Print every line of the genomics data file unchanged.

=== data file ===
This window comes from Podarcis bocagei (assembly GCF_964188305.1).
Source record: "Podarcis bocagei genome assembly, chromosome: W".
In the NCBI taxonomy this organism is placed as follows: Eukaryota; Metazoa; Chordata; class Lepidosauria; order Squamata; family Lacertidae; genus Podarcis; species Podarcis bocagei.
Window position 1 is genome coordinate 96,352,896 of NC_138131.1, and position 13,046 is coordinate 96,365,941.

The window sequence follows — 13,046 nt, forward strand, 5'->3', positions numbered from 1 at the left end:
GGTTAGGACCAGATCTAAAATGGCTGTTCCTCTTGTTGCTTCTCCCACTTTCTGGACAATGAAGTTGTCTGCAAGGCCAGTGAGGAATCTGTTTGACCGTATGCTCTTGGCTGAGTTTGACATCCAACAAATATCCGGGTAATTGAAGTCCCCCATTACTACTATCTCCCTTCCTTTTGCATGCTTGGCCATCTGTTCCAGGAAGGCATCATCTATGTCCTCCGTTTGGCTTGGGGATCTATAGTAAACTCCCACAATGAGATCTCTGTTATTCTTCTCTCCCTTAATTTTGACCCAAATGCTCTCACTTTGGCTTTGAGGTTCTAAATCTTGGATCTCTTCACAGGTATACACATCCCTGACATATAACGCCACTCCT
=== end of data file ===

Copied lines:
This window comes from Podarcis bocagei (assembly GCF_964188305.1).
Source record: "Podarcis bocagei genome assembly, chromosome: W".
In the NCBI taxonomy this organism is placed as follows: Eukaryota; Metazoa; Chordata; class Lepidosauria; order Squamata; family Lacertidae; genus Podarcis; species Podarcis bocagei.
Window position 1 is genome coordinate 96,352,896 of NC_138131.1, and position 13,046 is coordinate 96,365,941.

The window sequence follows — 13,046 nt, forward strand, 5'->3', positions numbered from 1 at the left end:
GGTTAGGACCAGATCTAAAATGGCTGTTCCTCTTGTTGCTTCTCCCACTTTCTGGACAATGAAGTTGTCTGCAAGGCCAGTGAGGAATCTGTTTGACCGTATGCTCTTGGCTGAGTTTGACATCCAACAAATATCCGGGTAATTGAAGTCCCCCATTACTACTATCTCCCTTCCTTTTGCATGCTTGGCCATCTGTTCCAGGAAGGCATCATCTATGTCCTCCGTTTGGCTTGGGGATCTATAGTAAACTCCCACAATGAGATCTCTGTTATTCTTCTCTCCCTTAATTTTGACCCAAATGCTCTCACTTTGGCTTTGAGGTTCTAAATCTTGGATCTCTTCACAGGTATACACATCCCTGACATATAACGCCACTCCT